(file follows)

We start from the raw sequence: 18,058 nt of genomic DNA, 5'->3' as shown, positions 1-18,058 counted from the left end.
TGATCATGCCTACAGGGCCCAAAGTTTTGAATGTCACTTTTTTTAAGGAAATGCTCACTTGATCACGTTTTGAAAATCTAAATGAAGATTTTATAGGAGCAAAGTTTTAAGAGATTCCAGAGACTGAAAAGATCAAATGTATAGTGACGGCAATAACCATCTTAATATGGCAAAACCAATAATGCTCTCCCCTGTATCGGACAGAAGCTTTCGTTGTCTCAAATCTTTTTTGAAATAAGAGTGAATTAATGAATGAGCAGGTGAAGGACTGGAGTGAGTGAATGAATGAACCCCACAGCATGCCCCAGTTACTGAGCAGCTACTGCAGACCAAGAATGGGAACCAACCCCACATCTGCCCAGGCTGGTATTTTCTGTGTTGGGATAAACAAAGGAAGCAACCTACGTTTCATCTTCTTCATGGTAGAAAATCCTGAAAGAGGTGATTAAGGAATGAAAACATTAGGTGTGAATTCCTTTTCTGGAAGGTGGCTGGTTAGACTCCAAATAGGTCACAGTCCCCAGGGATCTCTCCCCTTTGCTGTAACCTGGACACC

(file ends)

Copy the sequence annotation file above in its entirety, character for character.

We start from the raw sequence: 18,058 nt of genomic DNA, 5'->3' as shown, positions 1-18,058 counted from the left end.
TGATCATGCCTACAGGGCCCAAAGTTTTGAATGTCACTTTTTTTAAGGAAATGCTCACTTGATCACGTTTTGAAAATCTAAATGAAGATTTTATAGGAGCAAAGTTTTAAGAGATTCCAGAGACTGAAAAGATCAAATGTATAGTGACGGCAATAACCATCTTAATATGGCAAAACCAATAATGCTCTCCCCTGTATCGGACAGAAGCTTTCGTTGTCTCAAATCTTTTTTGAAATAAGAGTGAATTAATGAATGAGCAGGTGAAGGACTGGAGTGAGTGAATGAATGAACCCCACAGCATGCCCCAGTTACTGAGCAGCTACTGCAGACCAAGAATGGGAACCAACCCCACATCTGCCCAGGCTGGTATTTTCTGTGTTGGGATAAACAAAGGAAGCAACCTACGTTTCATCTTCTTCATGGTAGAAAATCCTGAAAGAGGTGATTAAGGAATGAAAACATTAGGTGTGAATTCCTTTTCTGGAAGGTGGCTGGTTAGACTCCAAATAGGTCACAGTCCCCAGGGATCTCTCCCCTTTGCTGTAACCTGGACACC